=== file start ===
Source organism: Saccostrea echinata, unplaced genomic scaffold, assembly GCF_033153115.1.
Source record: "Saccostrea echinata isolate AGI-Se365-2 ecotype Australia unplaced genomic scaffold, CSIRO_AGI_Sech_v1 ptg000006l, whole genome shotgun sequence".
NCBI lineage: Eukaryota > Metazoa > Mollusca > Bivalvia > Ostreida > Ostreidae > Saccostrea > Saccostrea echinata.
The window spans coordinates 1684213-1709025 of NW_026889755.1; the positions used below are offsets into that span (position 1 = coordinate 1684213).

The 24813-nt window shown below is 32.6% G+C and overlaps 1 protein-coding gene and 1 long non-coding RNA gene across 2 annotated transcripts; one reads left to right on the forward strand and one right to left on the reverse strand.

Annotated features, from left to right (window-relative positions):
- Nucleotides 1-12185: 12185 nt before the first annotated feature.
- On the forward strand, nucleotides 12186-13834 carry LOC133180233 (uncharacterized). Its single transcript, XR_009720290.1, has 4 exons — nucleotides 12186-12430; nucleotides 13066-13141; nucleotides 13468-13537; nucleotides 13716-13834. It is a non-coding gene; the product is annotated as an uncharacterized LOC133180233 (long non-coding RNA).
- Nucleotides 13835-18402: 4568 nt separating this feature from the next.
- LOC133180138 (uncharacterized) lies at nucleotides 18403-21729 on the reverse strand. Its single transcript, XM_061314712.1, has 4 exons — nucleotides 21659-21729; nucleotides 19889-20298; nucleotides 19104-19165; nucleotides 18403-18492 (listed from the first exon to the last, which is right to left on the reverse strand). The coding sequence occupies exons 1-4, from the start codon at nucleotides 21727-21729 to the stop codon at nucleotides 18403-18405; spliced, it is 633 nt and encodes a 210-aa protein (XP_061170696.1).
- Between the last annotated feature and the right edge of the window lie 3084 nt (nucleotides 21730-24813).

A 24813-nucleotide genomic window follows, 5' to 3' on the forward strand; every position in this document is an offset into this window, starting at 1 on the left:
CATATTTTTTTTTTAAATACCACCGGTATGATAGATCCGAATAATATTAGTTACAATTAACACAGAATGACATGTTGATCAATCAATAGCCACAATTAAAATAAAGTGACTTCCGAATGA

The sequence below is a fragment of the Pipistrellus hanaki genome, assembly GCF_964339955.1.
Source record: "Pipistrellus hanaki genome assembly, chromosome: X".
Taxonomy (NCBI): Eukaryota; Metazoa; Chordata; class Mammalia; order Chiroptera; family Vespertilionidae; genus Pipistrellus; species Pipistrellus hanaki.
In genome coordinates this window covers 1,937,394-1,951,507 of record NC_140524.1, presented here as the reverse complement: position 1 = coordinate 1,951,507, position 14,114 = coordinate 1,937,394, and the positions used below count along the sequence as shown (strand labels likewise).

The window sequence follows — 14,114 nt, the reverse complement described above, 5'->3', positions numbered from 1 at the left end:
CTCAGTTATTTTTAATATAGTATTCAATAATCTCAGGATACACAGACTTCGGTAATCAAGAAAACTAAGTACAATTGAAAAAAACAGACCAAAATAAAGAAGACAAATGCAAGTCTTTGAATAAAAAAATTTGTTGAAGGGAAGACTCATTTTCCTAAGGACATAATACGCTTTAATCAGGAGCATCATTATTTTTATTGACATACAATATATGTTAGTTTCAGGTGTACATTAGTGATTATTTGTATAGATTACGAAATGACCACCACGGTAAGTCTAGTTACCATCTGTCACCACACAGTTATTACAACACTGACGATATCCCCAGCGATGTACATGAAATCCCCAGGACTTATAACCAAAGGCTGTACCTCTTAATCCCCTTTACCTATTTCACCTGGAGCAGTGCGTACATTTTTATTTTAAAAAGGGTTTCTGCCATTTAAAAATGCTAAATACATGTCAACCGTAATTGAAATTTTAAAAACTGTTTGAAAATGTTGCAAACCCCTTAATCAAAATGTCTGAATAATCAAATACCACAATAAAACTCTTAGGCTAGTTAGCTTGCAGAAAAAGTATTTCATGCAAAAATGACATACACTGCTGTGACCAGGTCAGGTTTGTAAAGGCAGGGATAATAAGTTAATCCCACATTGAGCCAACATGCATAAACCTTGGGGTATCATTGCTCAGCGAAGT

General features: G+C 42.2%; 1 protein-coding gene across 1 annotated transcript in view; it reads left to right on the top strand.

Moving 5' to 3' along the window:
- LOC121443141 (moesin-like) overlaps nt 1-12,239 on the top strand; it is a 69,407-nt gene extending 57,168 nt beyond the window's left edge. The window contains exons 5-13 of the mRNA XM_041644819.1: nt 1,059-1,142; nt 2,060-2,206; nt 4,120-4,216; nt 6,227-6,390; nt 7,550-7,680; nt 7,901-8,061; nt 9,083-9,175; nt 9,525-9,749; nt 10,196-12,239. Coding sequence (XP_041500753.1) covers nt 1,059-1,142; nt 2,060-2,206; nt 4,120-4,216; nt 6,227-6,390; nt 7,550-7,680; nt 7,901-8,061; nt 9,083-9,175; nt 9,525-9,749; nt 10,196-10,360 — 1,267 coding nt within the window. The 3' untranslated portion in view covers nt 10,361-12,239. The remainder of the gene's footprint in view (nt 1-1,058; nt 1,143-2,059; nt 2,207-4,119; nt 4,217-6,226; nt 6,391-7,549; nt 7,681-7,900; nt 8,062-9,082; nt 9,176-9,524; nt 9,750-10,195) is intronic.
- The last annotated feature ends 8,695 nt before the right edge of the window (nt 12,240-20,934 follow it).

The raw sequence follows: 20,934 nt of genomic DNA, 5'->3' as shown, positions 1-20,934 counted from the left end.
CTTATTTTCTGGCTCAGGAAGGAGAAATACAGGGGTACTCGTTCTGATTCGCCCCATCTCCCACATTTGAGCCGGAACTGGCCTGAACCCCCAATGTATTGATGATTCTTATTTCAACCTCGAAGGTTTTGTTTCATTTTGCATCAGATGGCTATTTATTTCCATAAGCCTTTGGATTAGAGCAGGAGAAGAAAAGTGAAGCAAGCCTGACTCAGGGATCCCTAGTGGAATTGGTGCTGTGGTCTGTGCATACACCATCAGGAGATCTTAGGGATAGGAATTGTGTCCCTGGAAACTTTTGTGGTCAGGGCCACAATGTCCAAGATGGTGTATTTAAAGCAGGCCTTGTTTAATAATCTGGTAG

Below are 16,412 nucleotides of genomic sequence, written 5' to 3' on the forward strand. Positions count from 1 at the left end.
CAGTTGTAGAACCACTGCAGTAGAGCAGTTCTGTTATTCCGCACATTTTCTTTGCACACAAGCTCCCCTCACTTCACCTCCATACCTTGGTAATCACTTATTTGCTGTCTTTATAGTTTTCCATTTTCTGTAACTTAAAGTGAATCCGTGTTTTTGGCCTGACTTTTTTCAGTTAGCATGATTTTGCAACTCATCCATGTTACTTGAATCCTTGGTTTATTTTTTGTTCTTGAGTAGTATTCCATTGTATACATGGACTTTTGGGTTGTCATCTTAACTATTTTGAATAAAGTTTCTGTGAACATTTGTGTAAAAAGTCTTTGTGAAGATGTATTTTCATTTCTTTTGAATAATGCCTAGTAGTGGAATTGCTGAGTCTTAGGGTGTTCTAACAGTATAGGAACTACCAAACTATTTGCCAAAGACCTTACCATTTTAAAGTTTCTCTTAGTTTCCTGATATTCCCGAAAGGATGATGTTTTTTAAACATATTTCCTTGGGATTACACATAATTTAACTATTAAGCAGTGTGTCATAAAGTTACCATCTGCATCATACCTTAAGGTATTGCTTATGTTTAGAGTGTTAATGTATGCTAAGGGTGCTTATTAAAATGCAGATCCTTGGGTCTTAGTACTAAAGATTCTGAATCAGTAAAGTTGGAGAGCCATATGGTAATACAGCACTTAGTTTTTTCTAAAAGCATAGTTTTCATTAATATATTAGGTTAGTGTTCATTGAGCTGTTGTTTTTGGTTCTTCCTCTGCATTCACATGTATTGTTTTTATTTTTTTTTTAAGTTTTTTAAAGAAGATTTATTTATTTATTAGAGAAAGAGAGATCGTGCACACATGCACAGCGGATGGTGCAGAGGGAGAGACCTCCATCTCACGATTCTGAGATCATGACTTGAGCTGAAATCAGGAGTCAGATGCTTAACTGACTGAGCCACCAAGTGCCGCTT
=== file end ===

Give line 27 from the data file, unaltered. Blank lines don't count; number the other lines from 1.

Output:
CAGTTGTAGAACCACTGCAGTAGAGCAGTTCTGTTATTCCGCACATTTTCTTTGCACACAAGCTCCCCTCACTTCACCTCCATACCTTGGTAATCACTTATTTGCTGTCTTTATAGTTTTCCATTTTCTGTAACTTAAAGTGAATCCGTGTTTTTGGCCTGACTTTTTTCAGTTAGCATGATTTTGCAACTCATCCATGTTACTTGAATCCTTGGTTTATTTTTTGTTCTTGAGTAGTATTCCATTGTATACATGGACTTTTGGGTTGTCATCTTAACTATTTTGAATAAAGTTTCTGTGAACATTTGTGTAAAAAGTCTTTGTGAAGATGTATTTTCATTTCTTTTGAATAATGCCTAGTAGTGGAATTGCTGAGTCTTAGGGTGTTCTAACAGTATAGGAACTACCAAACTATTTGCCAAAGACCTTACCATTTTAAAGTTTCTCTTAGTTTCCTGATATTCCCGAAAGGATGATGTTTTTTAAACATATTTCCTTGGGATTACACATAATTTAACTATTAAGCAGTGTGTCATAAAGTTACCATCTGCATCATACCTTAAGGTATTGCTTATGTTTAGAGTGTTAATGTATGCTAAGGGTGCTTATTAAAATGCAGATCCTTGGGTCTTAGTACTAAAGATTCTGAATCAGTAAAGTTGGAGAGCCATATGGTAATACAGCACTTAGTTTTTTCTAAAAGCATAGTTTTCATTAATATATTAGGTTAGTGTTCATTGAGCTGTTGTTTTTGGTTCTTCCTCTGCATTCACATGTATTGTTTTTATTTTTTTTTTAAGTTTTTTAAAGAAGATTTATTTATTTATTAGAGAAAGAGAGATCGTGCACACATGCACAGCGGATGGTGCAGAGGGAGAGACCTCCATCTCACGATTCTGAGATCATGACTTGAGCTGAAATCAGGAGTCAGATGCTTAACTGACTGAGCCACCAAGTGCCGCTT